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The Professional Cricketers Association (PCA) has been called to give evidence next week to the parliamentary select committee looking into allegations of institutional racism in English cricket.
The session, which is due to take place on Tuesday, comes in the wake of Azeem Rafiq's emotional testimony to the Department of Digital, Culture, Media and Sport (DCMS) select committee in November, in which he laid bare his experiences as a Yorkshire player between 2008 and 2017, and claimed that, ultimately, "he had lost his career to racism".
In the course of that evidence, Rafiq also pointed the finger at the PCA, accusing them of being "incredibly inept", and adding that their response to his claims of suicidal feelings - later expressed in an interview with ESPNcricinfo - had been an exercise in "box-ticking".
"The PCA kept telling me when the report comes out, they would support me," Rafiq told the hearing. "Once it did, they said we have no powers, we can just push the ECB. An organisation that should have been there for me and supported me left me to fight on my own."
The PCA is set to be represented by James Harris, the current Glamorgan allrounder who is also the union's chair, alongside Anuj Dal, the vice-chair, Julian Metherell, the non-executive chair, and Rob Lynch, the chief executive. It will be the fourth time that representatives of English cricket, including the recreational game, will have appeared before the DCMS committee in as many months.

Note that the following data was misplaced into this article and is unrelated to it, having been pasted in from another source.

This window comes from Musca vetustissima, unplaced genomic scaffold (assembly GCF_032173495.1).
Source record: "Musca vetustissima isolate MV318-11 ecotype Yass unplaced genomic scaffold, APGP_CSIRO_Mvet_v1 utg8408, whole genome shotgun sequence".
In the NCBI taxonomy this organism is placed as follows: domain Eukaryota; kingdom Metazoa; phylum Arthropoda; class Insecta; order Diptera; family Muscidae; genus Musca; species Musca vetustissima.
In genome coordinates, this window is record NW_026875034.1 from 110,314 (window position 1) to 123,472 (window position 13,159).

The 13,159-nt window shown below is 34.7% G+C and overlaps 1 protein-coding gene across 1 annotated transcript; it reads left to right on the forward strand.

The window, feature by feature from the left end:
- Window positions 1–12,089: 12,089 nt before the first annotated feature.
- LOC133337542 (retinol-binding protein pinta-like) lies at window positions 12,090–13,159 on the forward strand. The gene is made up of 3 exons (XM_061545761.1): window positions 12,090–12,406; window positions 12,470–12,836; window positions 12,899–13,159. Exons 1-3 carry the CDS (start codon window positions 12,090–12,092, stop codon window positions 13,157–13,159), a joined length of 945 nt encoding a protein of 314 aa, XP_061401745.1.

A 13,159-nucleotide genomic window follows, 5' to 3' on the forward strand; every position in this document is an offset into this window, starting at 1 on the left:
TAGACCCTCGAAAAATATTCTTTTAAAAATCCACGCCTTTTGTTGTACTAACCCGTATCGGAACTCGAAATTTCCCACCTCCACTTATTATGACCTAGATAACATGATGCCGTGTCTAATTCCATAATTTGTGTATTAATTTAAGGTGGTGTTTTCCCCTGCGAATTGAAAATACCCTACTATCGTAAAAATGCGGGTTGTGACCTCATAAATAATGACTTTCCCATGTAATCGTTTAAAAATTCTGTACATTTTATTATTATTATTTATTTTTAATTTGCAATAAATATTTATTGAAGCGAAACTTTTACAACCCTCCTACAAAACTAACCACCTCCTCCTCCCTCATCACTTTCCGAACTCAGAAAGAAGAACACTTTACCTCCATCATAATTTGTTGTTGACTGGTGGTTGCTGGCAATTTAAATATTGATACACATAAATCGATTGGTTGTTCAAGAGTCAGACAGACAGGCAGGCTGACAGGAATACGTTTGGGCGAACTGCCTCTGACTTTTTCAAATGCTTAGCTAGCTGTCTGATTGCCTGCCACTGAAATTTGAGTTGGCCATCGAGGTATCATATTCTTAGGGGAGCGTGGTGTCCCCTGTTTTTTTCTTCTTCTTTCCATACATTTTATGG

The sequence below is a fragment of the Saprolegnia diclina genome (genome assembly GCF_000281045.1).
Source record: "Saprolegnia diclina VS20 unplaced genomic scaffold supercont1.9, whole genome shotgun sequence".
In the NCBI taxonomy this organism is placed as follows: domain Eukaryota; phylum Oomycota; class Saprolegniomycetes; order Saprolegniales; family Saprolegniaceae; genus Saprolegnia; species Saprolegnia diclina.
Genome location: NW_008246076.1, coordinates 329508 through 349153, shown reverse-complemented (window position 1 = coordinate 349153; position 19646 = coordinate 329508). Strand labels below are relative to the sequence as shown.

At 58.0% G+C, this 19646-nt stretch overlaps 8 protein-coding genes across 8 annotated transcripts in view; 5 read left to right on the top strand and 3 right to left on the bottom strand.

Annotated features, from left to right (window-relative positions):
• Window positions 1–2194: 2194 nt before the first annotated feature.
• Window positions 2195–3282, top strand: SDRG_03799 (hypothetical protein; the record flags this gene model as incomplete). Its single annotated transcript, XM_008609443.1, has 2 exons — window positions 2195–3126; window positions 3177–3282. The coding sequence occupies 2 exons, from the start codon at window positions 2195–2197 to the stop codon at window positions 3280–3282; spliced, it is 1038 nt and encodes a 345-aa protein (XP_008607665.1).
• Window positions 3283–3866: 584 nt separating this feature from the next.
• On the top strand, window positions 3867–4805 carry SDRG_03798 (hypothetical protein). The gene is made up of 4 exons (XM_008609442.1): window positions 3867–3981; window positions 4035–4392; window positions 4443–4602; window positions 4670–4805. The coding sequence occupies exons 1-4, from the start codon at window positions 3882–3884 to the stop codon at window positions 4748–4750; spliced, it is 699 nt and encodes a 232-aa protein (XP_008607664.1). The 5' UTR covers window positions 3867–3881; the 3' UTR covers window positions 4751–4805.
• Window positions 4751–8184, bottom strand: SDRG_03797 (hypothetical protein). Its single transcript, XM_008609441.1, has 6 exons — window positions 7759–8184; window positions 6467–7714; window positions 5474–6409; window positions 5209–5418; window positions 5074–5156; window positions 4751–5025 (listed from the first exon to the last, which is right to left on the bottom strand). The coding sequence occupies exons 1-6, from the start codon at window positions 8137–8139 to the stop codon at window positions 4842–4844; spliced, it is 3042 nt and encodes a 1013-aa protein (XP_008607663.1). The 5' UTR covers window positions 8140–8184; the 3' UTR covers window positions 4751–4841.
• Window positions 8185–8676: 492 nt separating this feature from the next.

Last month's appearance by county chairman was notable for the controversial claim, voiced by Middlesex's chairman Mike O'Farrell, that Black people are more interested in football than cricket, and that Asian players put more focus on education than sport when they reach Academy level.
O'Farrell's comments were widely condemned for perpetuating stereotypes, including by Rafiq and Ebony Rainford-Brent, the former England cricketer and founder of the African-Caribbean Engagement (ACE) Programme, which helps to address the 75% decline in participation in the Black community.
The situation at Yorkshire has escalated since the last DCMS hearing, amid allegations from Robin Smith, the former club chairman, that November's appointment of Lord Kamlesh Patel as chair was unconstitutional. Following the cancellation this week of the club's EGM, Lord Patel hit back, stating that Yorkshire's bid to overturn its suspension from major-match status was at the mercy of individuals who believe the club is being "sacrificed on the altar of Black Lives Matter".
Addressing the issue on Friday during a press briefing at Lord's, Tom Harrison, the ECB chief executive, said: "We had a board meeting on Tuesday and a delegation came down from Yorkshire to give us a very comprehensive presentation on the progress that Lord Patel and his team have made in the very short time that they have been in charge of YCCC.
"The only reflection I would have on the stuff overnight - and believe it or not I haven't spent a lot of time looking at it because there's been a few other things going on - but I would just reflect on a broader note that any suggestion that there is not a problem with racism in Yorkshire is a cause for great concern."